Blam Blam Blam lyricist Richard von Sturmer’s family memoir unfolds like brief flares of memory.
‘ Ayear after his death, I’m walking with my father across an expanse of sagebrush and into a small canyon on the Zuni reservation in New Mexico.” In this finely tuned account of his father, grandfather and, through a coda of prose and poetry, himself, Richard von Sturmer, writer, performer, film-maker and lyricist – his is the name behind Blam Blam Blam’s There is No Depression in New Zealand – configures a startlingly poignant and lyrical collage of family history.
A Sebald-like hybrid of family memoir and travelogue – he takes us to a Zen centre in New York, a barren rock hole in the Kimberleys, a jammed gondola in Queenstown, the Devonport Orphans’ Club – This Explains Everything is a portfolio of family snapshots, short flares of memory.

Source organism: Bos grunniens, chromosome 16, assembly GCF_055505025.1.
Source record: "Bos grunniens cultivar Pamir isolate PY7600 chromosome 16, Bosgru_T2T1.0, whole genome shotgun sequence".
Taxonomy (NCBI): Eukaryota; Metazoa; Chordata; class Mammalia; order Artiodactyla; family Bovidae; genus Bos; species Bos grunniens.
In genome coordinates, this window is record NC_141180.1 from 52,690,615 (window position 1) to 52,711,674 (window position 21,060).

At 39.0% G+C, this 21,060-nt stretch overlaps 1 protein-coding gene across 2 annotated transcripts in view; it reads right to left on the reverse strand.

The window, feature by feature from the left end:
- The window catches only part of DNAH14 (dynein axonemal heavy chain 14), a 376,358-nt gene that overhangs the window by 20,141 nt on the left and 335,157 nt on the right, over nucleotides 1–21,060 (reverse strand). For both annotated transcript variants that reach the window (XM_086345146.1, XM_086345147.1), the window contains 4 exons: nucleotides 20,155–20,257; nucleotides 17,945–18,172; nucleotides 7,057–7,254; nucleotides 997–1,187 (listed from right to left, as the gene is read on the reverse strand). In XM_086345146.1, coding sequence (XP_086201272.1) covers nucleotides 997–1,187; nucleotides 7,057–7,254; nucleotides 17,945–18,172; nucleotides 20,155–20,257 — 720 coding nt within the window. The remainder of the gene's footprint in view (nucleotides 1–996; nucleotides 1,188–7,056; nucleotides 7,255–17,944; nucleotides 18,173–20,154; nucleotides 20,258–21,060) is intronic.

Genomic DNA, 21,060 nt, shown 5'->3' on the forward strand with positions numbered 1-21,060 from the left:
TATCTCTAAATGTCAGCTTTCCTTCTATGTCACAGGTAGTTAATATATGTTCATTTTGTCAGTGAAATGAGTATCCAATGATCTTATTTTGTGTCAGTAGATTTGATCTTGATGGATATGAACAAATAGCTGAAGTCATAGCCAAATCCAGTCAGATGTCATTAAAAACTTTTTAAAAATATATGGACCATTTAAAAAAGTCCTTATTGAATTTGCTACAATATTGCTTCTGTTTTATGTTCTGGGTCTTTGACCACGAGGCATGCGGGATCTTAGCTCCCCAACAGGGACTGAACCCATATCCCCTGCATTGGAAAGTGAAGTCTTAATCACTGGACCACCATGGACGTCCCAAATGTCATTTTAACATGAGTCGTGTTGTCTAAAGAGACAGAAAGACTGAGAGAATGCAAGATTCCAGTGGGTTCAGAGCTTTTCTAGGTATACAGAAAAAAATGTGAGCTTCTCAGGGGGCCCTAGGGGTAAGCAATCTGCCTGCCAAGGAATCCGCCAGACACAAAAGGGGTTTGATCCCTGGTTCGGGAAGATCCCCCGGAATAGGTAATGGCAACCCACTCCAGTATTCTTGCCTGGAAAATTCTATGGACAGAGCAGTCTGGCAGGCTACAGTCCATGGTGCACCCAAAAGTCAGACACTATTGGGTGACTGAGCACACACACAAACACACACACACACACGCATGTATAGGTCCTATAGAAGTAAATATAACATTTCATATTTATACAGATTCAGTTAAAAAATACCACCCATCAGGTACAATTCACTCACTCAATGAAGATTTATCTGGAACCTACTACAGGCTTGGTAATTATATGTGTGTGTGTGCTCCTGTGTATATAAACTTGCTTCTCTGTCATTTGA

With observations exact, unemotive and brief – most chapters are one or two pages long – the book is nevertheless expansive, encompassing family life, death, childhood, whisky, writing, Zen Buddhism and the small surprises of the natural landscape.
The result is a tender tribute to family members no longer living, pieced together from dreams, old movie reels, remembered conversations and isolated facts, including his father’s (and his own) achondroplasia, his grandfather’s failed prospecting bid, his uncle’s red Olivetti typewriter, the theme song to The Beverly Hillbillies and the goldfish the family would never buy because “it would soon die from overfeeding due to my father’s unrestrained generosity”. An endearing explanation of ... what exactly I don’t know.
With observations exact, unemotive and brief, the book is nevertheless expansive.
Richard von Sturmer: poignant snapshots.
THIS EXPLAINS EVERYTHING, by Richard von Sturmer (Atuanui Press, $30)